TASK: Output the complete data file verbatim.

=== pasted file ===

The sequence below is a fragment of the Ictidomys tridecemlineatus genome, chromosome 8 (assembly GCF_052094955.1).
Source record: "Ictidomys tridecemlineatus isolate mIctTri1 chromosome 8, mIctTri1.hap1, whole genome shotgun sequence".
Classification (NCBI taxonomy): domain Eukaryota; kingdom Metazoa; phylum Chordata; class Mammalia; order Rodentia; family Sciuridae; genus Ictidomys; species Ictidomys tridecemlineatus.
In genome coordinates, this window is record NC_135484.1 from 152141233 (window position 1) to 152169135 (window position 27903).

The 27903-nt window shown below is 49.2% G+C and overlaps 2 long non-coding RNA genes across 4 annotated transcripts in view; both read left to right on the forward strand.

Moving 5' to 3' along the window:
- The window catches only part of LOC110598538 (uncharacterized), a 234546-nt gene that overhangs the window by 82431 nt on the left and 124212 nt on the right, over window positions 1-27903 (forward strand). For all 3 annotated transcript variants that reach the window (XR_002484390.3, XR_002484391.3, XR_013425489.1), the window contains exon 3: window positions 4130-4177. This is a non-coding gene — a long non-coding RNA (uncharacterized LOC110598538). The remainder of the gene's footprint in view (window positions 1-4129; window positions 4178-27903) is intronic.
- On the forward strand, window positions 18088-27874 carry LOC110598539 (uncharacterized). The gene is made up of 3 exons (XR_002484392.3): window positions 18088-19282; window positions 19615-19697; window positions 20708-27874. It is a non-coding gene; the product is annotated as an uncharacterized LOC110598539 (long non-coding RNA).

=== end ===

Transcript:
The sequence below is a fragment of the Ictidomys tridecemlineatus genome, chromosome 8 (assembly GCF_052094955.1).
Source record: "Ictidomys tridecemlineatus isolate mIctTri1 chromosome 8, mIctTri1.hap1, whole genome shotgun sequence".
Classification (NCBI taxonomy): domain Eukaryota; kingdom Metazoa; phylum Chordata; class Mammalia; order Rodentia; family Sciuridae; genus Ictidomys; species Ictidomys tridecemlineatus.
In genome coordinates, this window is record NC_135484.1 from 152141233 (window position 1) to 152169135 (window position 27903).

The 27903-nt window shown below is 49.2% G+C and overlaps 2 long non-coding RNA genes across 4 annotated transcripts in view; both read left to right on the forward strand.

Moving 5' to 3' along the window:
- The window catches only part of LOC110598538 (uncharacterized), a 234546-nt gene that overhangs the window by 82431 nt on the left and 124212 nt on the right, over window positions 1-27903 (forward strand). For all 3 annotated transcript variants that reach the window (XR_002484390.3, XR_002484391.3, XR_013425489.1), the window contains exon 3: window positions 4130-4177. This is a non-coding gene — a long non-coding RNA (uncharacterized LOC110598538). The remainder of the gene's footprint in view (window positions 1-4129; window positions 4178-27903) is intronic.
- On the forward strand, window positions 18088-27874 carry LOC110598539 (uncharacterized). The gene is made up of 3 exons (XR_002484392.3): window positions 18088-19282; window positions 19615-19697; window positions 20708-27874. It is a non-coding gene; the product is annotated as an uncharacterized LOC110598539 (long non-coding RNA).